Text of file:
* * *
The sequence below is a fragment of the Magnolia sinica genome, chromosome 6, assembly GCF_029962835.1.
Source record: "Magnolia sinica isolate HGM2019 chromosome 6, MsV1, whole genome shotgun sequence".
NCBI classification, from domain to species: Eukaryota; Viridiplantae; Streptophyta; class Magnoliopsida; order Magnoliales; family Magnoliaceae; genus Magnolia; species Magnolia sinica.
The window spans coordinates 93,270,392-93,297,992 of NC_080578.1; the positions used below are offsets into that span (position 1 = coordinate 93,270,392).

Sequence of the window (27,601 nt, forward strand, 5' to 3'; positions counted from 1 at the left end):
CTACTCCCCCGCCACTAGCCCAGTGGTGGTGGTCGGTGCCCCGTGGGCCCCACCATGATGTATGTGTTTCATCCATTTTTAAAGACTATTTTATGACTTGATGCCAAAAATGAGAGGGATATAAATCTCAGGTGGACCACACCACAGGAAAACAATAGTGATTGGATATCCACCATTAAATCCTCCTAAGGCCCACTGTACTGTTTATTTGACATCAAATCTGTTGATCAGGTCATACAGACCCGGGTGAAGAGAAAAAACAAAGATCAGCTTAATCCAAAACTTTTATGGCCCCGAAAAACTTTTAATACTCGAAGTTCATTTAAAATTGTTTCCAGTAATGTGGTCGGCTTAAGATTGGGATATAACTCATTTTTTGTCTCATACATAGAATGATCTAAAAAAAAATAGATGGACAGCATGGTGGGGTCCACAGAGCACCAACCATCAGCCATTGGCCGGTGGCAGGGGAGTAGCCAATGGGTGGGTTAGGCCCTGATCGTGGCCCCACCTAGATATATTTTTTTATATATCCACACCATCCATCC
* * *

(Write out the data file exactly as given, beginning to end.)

The sequence below is a fragment of the Magnolia sinica genome, chromosome 6, assembly GCF_029962835.1.
Source record: "Magnolia sinica isolate HGM2019 chromosome 6, MsV1, whole genome shotgun sequence".
NCBI classification, from domain to species: Eukaryota; Viridiplantae; Streptophyta; class Magnoliopsida; order Magnoliales; family Magnoliaceae; genus Magnolia; species Magnolia sinica.
The window spans coordinates 93,270,392-93,297,992 of NC_080578.1; the positions used below are offsets into that span (position 1 = coordinate 93,270,392).

Sequence of the window (27,601 nt, forward strand, 5' to 3'; positions counted from 1 at the left end):
CTACTCCCCCGCCACTAGCCCAGTGGTGGTGGTCGGTGCCCCGTGGGCCCCACCATGATGTATGTGTTTCATCCATTTTTAAAGACTATTTTATGACTTGATGCCAAAAATGAGAGGGATATAAATCTCAGGTGGACCACACCACAGGAAAACAATAGTGATTGGATATCCACCATTAAATCCTCCTAAGGCCCACTGTACTGTTTATTTGACATCAAATCTGTTGATCAGGTCATACAGACCCGGGTGAAGAGAAAAAACAAAGATCAGCTTAATCCAAAACTTTTATGGCCCCGAAAAACTTTTAATACTCGAAGTTCATTTAAAATTGTTTCCAGTAATGTGGTCGGCTTAAGATTGGGATATAACTCATTTTTTGTCTCATACATAGAATGATCTAAAAAAAAATAGATGGACAGCATGGTGGGGTCCACAGAGCACCAACCATCAGCCATTGGCCGGTGGCAGGGGAGTAGCCAATGGGTGGGTTAGGCCCTGATCGTGGCCCCACCTAGATATATTTTTTTATATATCCACACCATCCATCC